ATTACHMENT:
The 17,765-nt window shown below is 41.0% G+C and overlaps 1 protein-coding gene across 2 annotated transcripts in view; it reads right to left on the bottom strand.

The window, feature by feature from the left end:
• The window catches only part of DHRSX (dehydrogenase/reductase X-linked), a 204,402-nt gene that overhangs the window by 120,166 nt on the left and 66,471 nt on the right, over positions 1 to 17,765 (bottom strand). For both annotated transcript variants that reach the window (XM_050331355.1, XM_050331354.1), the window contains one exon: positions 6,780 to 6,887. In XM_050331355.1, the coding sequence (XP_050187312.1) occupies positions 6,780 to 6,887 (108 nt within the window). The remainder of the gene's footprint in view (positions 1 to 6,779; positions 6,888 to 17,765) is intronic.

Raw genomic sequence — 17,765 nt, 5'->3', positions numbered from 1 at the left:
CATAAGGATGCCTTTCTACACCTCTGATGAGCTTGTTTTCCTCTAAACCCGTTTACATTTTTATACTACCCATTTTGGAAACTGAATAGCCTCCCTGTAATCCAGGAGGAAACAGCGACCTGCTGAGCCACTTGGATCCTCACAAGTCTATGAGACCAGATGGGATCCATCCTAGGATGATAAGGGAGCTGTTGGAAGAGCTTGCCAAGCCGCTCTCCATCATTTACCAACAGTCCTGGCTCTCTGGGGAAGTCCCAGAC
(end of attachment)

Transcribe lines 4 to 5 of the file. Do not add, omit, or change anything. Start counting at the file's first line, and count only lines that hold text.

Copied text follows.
Raw genomic sequence — 17,765 nt, 5'->3', positions numbered from 1 at the left:
CATAAGGATGCCTTTCTACACCTCTGATGAGCTTGTTTTCCTCTAAACCCGTTTACATTTTTATACTACCCATTTTGGAAACTGAATAGCCTCCCTGTAATCCAGGAGGAAACAGCGACCTGCTGAGCCACTTGGATCCTCACAAGTCTATGAGACCAGATGGGATCCATCCTAGGATGATAAGGGAGCTGTTGGAAGAGCTTGCCAAGCCGCTCTCCATCATTTACCAACAGTCCTGGCTCTCTGGGGAAGTCCCAGAC